Most common mistake is failure to prepare Form 1099-MISC

The IRS 1099-MISC form is one of the very important forms that need to be filled by a number of entities such as businesses, estates, trusts and non-profits at the end of each calendar year.

The IRS 1099-MISC is filed and filed for each person to whom a payment has been made during the year:

  • royalties or payments made to brokers for a value of at least $ 10 in place of dividends or interest that is tax-exempt;
  • payment of not less than $600 in the following categories:
  • rents
  • services carried out by a non-employee
  • awards and prizes
  • income payments from other sources
  • payments for healthcare and medical items
  • proceeds from crop insurance
  • payments made in cash to buy aquatic creatures from a person who is in that business or trade
  • payment made from a notional principal contract to either an estate, partnership or individual;
  • attorney fees
  • proceeds from a fishing boat
  • Direct sales of consumer products of a value of not less than $5,000 made to a buyer and meant for resale in any outlet that does not qualify to be a permanent, regular retail establishment.

Areas in which mistakes are made in filling up IRS 1099-MISC

The fact is that the IRS 1099-MISC form is the IRS 1099 form that comes with the maximum errors. Why is this so? What are the kinds of errors that people who file the IRS 1099-MISC are most prone to?

Among the most important areas in which people make errors most commonly in the IRS 1099-MISC form are these:

–       Mismatch between the payee’s name and the payee’s Identification Number, with confusion over the Social Security Number, or Taxpayer’s Identification Number, or Employer’s Identification Number. In many cases, the amount is seldom entered incorrectly in the provided boxes

–       Many people make errors in preparing Form 1099-MISC for payment of services of a value of over $600

–       Another major area in which errors occur in filling up IRS 1099-MISC is in the section in which to fill up the requisite amount, whether in Block 3, Block 7 Nonemployee Compensation, or Other Income.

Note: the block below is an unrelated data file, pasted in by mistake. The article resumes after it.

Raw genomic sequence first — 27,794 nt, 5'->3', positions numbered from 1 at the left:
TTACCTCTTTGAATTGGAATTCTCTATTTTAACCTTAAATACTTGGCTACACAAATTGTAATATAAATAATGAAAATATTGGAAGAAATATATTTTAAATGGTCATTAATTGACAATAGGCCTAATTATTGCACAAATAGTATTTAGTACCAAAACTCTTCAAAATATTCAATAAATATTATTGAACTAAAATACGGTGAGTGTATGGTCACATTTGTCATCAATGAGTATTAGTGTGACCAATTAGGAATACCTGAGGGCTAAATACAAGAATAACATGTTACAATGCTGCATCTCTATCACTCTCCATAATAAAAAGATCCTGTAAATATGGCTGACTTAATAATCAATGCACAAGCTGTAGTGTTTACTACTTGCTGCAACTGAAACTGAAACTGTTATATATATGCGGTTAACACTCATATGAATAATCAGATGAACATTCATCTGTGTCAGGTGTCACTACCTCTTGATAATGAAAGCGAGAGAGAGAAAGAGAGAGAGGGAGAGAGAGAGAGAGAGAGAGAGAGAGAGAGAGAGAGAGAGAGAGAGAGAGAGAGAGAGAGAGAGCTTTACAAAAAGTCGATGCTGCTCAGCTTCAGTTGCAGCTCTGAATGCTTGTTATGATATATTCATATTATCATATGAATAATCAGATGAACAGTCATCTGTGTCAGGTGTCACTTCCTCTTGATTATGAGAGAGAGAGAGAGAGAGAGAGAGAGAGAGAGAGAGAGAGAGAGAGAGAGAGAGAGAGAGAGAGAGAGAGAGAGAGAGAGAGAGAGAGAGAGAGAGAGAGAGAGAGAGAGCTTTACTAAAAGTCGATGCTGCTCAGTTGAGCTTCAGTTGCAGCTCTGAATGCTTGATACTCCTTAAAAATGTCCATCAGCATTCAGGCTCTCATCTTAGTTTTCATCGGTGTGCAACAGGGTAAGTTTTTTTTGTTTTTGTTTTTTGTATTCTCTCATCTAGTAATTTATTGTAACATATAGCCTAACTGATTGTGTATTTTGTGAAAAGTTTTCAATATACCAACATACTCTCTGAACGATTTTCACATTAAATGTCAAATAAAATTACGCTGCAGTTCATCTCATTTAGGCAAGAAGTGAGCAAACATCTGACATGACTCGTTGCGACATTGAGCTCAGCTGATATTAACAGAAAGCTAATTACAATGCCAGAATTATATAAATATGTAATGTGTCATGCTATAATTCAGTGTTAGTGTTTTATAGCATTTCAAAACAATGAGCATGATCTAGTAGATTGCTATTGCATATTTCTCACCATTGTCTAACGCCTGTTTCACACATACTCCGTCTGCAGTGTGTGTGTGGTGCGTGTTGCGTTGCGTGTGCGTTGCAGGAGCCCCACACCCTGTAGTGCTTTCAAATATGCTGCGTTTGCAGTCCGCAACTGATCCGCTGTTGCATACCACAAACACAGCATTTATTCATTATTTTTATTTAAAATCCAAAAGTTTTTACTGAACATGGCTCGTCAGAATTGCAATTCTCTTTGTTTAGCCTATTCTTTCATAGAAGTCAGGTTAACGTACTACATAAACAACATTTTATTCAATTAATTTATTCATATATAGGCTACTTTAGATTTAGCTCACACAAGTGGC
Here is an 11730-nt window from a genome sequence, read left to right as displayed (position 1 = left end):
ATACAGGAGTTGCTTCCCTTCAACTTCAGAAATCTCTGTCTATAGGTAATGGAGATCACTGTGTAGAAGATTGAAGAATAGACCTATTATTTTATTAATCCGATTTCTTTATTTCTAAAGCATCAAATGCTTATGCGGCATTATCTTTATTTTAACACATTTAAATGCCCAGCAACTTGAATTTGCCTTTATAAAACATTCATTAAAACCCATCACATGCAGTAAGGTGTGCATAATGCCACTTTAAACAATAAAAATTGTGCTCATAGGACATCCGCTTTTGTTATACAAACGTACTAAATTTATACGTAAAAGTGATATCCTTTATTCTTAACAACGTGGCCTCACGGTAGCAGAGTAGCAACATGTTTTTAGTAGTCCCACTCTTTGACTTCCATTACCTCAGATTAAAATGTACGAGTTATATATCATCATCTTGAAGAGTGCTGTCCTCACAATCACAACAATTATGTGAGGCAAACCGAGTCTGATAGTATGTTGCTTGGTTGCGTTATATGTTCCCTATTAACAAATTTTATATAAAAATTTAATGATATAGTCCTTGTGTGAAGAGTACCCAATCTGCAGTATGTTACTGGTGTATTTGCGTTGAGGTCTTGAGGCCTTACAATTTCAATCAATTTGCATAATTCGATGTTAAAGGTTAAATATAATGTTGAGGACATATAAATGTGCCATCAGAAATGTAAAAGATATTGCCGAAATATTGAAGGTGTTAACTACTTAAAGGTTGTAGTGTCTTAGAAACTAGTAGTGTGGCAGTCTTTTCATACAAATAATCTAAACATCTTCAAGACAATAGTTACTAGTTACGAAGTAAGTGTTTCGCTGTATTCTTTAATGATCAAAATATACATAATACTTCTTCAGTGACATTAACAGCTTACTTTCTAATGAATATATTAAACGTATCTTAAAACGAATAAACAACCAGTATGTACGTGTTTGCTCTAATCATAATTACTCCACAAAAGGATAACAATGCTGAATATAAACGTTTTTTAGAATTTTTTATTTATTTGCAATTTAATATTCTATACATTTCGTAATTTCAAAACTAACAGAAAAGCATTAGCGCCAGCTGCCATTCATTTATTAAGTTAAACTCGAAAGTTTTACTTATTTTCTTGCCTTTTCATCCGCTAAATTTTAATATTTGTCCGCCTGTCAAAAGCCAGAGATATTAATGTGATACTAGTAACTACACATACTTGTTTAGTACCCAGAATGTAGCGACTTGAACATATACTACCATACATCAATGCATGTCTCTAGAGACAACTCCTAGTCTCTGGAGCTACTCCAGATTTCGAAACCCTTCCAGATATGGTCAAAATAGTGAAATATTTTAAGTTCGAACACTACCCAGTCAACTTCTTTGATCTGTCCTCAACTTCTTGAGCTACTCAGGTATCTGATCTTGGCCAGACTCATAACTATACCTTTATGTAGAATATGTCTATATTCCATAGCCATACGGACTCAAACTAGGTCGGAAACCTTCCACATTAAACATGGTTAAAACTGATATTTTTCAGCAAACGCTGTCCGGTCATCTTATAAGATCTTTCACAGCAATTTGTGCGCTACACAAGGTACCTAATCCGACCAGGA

Get to understand the proper method of preparing, filling and filing IRS 1099-MISC

It is to help overcome these fallacies that Compliance4All, a leading provider of professional trainings for all the areas of regulatory compliance will be organizing a learning session. At this webinar, which will be spread over 90 minutes, Greta Hicks, a former IRS Revenue Agent and Regional Training Coordinator, the author of IRS Examination and Appeals Procedures, and pilot tester of on-line continuing education courses for Checkpoint Learning, will be the speaker.

Want to gain insights into the workings of the IRS 1099-MISC?

Then, please register for this webinar by logging on to http://www.compliance4all.com/control/w_product/~product_id=501195LIVE?Wordpress-SEO

At this session, Greta will equip participants with the timeframe required for preparing to file for IRS 1099-MISC. She will state the correct methods of preparing for and filing these forms. By the time participants complete this course, they will have had a clear understanding of how to evaluate the W9 and prepare an IRS 1099-MISC with all the blocks appropriately ticked and completed, with suggestions about the content of each of these boxes. They will be able to select the entities and payments reported on Form 1099-MISC, will gain the confidence required to ensure that the Name and EIN, ID, and SSN match, and also be able to ensure that amounts are in the correct block.

To help participants get a clear idea of filing for IRS 1099-MISC, she will explain the following:

o  Review W-9 for accuracy and completeness

o  Match W-9 SSN, EIN, and TIN to IRS records

o  Entities that should send 1099 MISC

o  Entities who should receive a 1099-MISC

o  Block by block instructions of 1099-MISC.

At this webinar, Greta will cover the following areas:

o  What name and EIN/SSN goes on the 1099-MISC?

o  How do I know what amount goes in which block?

o  Example: Block 3, Other Income, versus Block 7, Non-Employee Compensation

o  Example: Block 7, Non-Employee Compensation Paid to Attorneys or Block, 14, Gross Proceeds Paid to an Attorney

o  Example: Block 6, Medical and Health Care Payments

o  Select the entities and payments reported on Form 1099-MISC.

https://www.irs.gov/uac/about-form-1099misc

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